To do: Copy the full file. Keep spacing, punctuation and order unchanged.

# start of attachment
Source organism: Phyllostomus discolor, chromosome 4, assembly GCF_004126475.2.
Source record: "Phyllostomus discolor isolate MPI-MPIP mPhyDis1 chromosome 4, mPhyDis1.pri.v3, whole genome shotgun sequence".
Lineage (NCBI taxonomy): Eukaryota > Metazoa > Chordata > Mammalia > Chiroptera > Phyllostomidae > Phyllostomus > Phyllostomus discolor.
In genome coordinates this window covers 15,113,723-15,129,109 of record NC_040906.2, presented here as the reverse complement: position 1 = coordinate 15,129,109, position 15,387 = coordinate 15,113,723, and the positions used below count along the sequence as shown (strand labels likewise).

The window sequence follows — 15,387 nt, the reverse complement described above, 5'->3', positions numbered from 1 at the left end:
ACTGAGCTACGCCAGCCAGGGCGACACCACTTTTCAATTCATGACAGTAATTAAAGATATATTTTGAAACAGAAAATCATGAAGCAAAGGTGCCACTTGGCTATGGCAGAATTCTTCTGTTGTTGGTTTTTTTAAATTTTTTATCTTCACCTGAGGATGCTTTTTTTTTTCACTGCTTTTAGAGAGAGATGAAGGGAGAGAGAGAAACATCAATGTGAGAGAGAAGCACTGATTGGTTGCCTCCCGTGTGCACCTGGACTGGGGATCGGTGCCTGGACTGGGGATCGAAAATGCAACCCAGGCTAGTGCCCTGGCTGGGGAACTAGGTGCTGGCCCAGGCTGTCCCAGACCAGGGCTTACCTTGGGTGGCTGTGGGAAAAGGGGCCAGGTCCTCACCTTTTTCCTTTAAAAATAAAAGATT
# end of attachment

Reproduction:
Source organism: Phyllostomus discolor, chromosome 4, assembly GCF_004126475.2.
Source record: "Phyllostomus discolor isolate MPI-MPIP mPhyDis1 chromosome 4, mPhyDis1.pri.v3, whole genome shotgun sequence".
Lineage (NCBI taxonomy): Eukaryota > Metazoa > Chordata > Mammalia > Chiroptera > Phyllostomidae > Phyllostomus > Phyllostomus discolor.
In genome coordinates this window covers 15,113,723-15,129,109 of record NC_040906.2, presented here as the reverse complement: position 1 = coordinate 15,129,109, position 15,387 = coordinate 15,113,723, and the positions used below count along the sequence as shown (strand labels likewise).

The window sequence follows — 15,387 nt, the reverse complement described above, 5'->3', positions numbered from 1 at the left end:
ACTGAGCTACGCCAGCCAGGGCGACACCACTTTTCAATTCATGACAGTAATTAAAGATATATTTTGAAACAGAAAATCATGAAGCAAAGGTGCCACTTGGCTATGGCAGAATTCTTCTGTTGTTGGTTTTTTTAAATTTTTTATCTTCACCTGAGGATGCTTTTTTTTTTCACTGCTTTTAGAGAGAGATGAAGGGAGAGAGAGAAACATCAATGTGAGAGAGAAGCACTGATTGGTTGCCTCCCGTGTGCACCTGGACTGGGGATCGGTGCCTGGACTGGGGATCGAAAATGCAACCCAGGCTAGTGCCCTGGCTGGGGAACTAGGTGCTGGCCCAGGCTGTCCCAGACCAGGGCTTACCTTGGGTGGCTGTGGGAAAAGGGGCCAGGTCCTCACCTTTTTCCTTTAAAAATAAAAGATT